The relationship between work and home-based stressors in predicting burnout symptoms was examined amongst 120 drug and alcohol service employees. Staff who reported high levels of burnout on the Maslach Burnout Inventory across all three scales of Emotional Exhaustion, Depersonalization and Personal Accomplishment were compared with a sample of low burnout employees. High burnout was associated with younger age, larger agency size, high levels of total work stressors, work overload, and daily hassles and a lower level of peer cohesion. Regression analyses revealed that male gender, younger age, work overload, role ambiguity and daily hassles were significant predictors of Emotional Exhaustion. Younger age was also a significant predictor of Depersonalization. Marked differences were found in the way in which males and females responded to work and non-work stressors and the interaction between these variables. For women, a significant interaction was found between total work stressors and home-based stressors in the prediction of Emotional Exhaustion and a trend in this direction was evident for Depersonalization. Low levels of home problems appeared to protect women from the adverse impact of work stressors. The burnout levels of women were relatively unaffected by work stressors, unless home stressors were also high. The level of daily hassles had a direct effect upon symptoms of Emotional Exhaustion, but did not interact with work stressors in predicting Emotional Exhaustion for women. Burnout levels of male employees on Emotional Exhaustion and Depersonalization scales were strongly linked to the level of work stressors and were not predicted by total home stressors nor the interaction between these variables. Symptoms of Emotional Exhaustion in males were predicted by severity of daily hassles, but this variable did not interact with work stressors in predicting Emotional Exhaustion.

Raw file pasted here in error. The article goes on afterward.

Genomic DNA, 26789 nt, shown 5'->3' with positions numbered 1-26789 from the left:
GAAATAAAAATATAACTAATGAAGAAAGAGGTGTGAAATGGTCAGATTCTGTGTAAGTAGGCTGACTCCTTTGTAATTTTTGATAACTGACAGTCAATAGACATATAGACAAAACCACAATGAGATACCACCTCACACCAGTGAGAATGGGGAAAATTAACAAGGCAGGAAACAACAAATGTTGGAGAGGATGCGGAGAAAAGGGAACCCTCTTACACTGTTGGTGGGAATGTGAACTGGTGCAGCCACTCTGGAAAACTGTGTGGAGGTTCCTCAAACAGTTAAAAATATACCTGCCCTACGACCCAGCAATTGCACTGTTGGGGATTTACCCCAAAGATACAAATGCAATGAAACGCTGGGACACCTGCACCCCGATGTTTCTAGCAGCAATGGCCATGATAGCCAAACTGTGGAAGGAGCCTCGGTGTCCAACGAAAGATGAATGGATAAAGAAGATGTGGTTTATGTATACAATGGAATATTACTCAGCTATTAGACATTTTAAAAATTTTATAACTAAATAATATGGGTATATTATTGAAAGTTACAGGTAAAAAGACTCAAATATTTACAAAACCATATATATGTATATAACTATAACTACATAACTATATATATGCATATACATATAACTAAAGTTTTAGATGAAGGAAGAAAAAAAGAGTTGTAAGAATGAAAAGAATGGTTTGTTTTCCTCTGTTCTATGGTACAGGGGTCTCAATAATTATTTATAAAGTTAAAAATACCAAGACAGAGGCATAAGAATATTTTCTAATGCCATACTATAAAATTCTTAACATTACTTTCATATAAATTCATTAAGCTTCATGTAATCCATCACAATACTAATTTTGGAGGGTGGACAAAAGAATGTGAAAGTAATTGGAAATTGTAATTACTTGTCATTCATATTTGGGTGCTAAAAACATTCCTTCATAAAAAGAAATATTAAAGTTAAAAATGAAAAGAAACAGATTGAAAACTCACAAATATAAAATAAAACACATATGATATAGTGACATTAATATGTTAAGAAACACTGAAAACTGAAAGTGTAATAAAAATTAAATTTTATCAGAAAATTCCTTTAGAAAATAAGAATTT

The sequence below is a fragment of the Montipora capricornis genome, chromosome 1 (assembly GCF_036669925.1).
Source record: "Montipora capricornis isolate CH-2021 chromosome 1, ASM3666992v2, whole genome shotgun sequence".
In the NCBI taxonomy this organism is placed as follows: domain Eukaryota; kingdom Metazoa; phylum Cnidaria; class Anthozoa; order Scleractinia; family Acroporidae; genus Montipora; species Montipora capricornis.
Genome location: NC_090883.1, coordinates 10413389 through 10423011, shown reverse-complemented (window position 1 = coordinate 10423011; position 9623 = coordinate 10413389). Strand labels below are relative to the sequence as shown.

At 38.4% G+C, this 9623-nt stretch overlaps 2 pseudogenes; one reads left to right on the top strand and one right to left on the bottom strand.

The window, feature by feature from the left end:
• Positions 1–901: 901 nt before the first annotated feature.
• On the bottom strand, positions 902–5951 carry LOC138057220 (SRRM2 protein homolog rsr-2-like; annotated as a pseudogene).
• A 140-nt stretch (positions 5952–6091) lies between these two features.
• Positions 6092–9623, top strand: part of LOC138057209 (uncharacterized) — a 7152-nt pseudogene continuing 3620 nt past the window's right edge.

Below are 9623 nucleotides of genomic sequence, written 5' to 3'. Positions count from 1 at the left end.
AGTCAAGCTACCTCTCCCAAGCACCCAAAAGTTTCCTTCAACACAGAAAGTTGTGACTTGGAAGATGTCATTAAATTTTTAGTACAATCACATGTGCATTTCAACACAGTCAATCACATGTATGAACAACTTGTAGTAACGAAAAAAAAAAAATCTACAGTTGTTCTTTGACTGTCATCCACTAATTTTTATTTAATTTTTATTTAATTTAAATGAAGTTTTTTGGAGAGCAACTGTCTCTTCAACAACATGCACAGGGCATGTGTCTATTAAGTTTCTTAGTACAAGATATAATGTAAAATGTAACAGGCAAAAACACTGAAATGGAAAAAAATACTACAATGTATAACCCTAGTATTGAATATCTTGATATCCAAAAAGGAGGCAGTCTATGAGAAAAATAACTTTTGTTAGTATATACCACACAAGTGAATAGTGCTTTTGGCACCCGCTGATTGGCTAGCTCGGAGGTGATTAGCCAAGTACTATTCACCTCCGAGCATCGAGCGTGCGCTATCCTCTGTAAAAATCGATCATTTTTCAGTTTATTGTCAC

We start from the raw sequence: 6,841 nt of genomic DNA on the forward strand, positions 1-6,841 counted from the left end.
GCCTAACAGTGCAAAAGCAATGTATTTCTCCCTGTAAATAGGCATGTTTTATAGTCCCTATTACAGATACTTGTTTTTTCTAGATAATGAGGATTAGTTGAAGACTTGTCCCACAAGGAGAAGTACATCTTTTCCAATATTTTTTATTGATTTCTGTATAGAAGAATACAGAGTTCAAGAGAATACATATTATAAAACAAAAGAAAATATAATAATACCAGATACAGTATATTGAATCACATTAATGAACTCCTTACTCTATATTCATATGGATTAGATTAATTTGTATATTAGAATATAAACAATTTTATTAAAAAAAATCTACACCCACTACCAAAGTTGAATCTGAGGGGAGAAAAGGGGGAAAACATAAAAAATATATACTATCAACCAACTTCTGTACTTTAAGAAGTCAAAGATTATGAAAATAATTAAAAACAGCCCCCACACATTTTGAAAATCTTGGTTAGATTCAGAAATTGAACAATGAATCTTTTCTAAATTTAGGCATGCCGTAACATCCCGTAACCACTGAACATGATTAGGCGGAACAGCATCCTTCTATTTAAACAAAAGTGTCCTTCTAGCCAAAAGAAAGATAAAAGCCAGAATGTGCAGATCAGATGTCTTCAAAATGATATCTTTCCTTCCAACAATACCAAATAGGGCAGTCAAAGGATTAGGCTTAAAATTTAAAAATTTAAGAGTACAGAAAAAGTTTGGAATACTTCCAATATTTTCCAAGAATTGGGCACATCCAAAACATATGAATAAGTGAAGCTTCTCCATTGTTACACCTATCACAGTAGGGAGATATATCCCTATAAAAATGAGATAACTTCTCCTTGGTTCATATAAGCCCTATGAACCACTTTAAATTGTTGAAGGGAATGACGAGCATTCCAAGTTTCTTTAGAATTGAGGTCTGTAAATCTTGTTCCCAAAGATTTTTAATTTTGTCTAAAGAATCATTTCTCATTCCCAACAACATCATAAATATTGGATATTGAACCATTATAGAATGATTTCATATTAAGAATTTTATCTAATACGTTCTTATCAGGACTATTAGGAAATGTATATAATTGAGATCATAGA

- gender differences
- work stress